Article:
It’s been a long time since I’ve hated a novel as much as Jonathan Coe’s The Terrible Privacy of Maxwell Sim. I mean, wow. This book is so bad that it can’t help but acknowledge – inadvertently or otherwise – its own awfulness at odd intervals. It tells the “story” of pathetic fortysomething Londoner Max Sim who quits his job as a customer service rep at a department store to become a salesman of environmentally friendly toothbrushes and then travels north to the Shetland Islands in a Prius as part of an advertising stunt. It’s also about the financial crisis of 2008, Max’s estranged relationship with his poet father, a boat race around the globe, Max’s strained romances with a variety of indistinguishable women (he seems to fall in love every 40 or 50 pages), his obsession with a Chinese mother-daughter combination he spies at an Australian restaurant, and a subterfuge involving his ex wife. Naturally, none of this bullshit holds together and I was tempted several times to quit on this book and throw it across the room. I managed to finish it, knowing that I’ll never see the $31 I paid for this hardcover again.
You realize early on that you’re in for a long slog, not simply because this novel tells you you’re in for a long slog (and it does!) but because you find yourself wanting to line-edit the first 20 or 30 pages. Many of Coe’s sentences at the beginning of this book are in desperate need of tightening up and expose an occasional slip into questionable grammar. (From page 4: “But they didn’t seem to be entirely absorbed in each other, the way the Chinese woman and her daughter did.”) There are also several inconsistencies of character that undermine the book’s narrative credibility: at one point Max tells us, “I hardly ever read novels, never mind trying to write one” – this, despite having used the word “mellifluous” in the previous paragraph. Small quibbles, maybe, but these examples of sloppy articulation and jarring, hairpin turns in characterization do a lot to keep the reader from settling comfortably into the world of the novel. It’s not that we can’t trust this unreliable narrator (and Max is about as unreliable as they come); it’s that we can’t trust Coe to handle that unreliability well.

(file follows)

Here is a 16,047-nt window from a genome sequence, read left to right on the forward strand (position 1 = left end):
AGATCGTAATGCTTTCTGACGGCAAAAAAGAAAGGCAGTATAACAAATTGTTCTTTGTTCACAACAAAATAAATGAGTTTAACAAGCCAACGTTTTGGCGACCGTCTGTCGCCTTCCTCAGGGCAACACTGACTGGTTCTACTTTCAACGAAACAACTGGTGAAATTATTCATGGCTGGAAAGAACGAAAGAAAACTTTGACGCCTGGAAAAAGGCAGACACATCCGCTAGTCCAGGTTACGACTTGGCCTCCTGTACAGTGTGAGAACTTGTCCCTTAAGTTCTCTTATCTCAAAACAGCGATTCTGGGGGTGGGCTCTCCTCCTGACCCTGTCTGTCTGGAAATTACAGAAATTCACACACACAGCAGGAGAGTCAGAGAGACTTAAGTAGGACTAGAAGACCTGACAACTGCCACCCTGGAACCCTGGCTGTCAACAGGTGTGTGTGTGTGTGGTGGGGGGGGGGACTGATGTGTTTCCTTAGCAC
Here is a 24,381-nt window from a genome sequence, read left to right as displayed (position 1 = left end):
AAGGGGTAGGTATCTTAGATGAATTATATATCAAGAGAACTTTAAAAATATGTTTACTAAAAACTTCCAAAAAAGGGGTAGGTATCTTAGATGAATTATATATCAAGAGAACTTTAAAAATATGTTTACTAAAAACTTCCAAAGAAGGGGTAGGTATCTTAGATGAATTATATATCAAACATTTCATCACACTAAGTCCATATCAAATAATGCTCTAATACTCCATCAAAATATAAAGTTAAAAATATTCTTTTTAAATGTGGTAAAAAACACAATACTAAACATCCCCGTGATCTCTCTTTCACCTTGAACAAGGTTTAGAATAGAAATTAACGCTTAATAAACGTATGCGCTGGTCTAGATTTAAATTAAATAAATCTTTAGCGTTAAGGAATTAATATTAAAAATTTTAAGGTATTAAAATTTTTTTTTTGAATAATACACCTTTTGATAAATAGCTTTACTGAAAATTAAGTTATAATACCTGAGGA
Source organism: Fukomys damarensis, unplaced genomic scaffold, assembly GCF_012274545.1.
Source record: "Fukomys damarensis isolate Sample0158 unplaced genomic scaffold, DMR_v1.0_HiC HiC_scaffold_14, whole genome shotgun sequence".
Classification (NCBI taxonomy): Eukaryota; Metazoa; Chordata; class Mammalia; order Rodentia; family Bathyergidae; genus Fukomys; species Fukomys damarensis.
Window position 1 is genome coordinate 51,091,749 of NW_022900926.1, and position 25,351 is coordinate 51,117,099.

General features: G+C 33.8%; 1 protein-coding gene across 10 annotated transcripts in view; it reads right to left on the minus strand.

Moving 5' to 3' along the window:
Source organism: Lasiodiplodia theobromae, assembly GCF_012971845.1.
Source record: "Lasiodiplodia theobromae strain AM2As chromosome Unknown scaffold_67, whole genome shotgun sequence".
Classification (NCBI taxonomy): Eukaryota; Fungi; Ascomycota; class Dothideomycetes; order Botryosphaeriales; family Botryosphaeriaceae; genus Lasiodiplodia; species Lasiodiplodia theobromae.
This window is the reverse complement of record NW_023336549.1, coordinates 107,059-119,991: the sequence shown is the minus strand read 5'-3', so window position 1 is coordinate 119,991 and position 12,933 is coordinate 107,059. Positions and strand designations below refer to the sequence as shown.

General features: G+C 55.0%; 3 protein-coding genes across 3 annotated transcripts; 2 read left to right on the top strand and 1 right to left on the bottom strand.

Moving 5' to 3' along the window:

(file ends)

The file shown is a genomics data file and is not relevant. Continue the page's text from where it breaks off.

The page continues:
One of the more annoying shticks of this novel is the contrived way it creates opportunities for Max to take a break from being the narrator. He stumbles upon several lengthy pieces of writing that play tangential roles in his story, which he shares with us in full: a letter given to him by a woman he meets (and falls in love with!) while in transit between Sydney and London; a short story by his ex wife; a confession written by an old flame; an excerpt of memoir from his troubled father. I have no idea what Coe’s thinking was behind this recklessly obvious approach to structure (to say nothing of the novel’s subsequent reliance on absurd coincidences); all I can say is that it leaves the impression that The Terrible Privacy of Maxwell Sim was perhaps stitched together with excerpts from six or seven aborted novels that the author just couldn’t let go. The wire meant to bind up these half-cooked ideas is the banking collapse of 2008 and the moral conundrums that it revealed. But as Richard Ford once put it so eloquently about 9/11, this historical moment hasn’t had time to sink down into the soil and bubble back up into something one can use in real literature. Coe’s preoccupation with the credit crisis will date the novel horribly.
I do want to say something positive, though. There are points in this book where Coe shows that he can write quite beautifully. Here he is, for example, describing a wealthy neighbourhood: “The car glided in its usual silent manner through these quiet, dark, secretive streets. The houses seemed massive and imposing, and there were few lights on in any of the windows.” And there are sections, particularly in the memoir excerpt from Max’s father, that show a fluidity, depth of character and skillful descriptions that are deeply pleasurable. But I suppose this is what makes the book all the more frustrating; that Coe couldn’t implement and maintain this understated poise from the first page to the last.
I won’t even speak of the ending to this novel. It is cheap. It is trite, contrived, lazy and an absolute cop-out. Through it, Coe shows his complete disregard for his readers. And readers of this blog will be lessened intellectually if I even describe it. All I say is that was an awful kicker at the end of an awful, awful book. Let’s just leave it at that.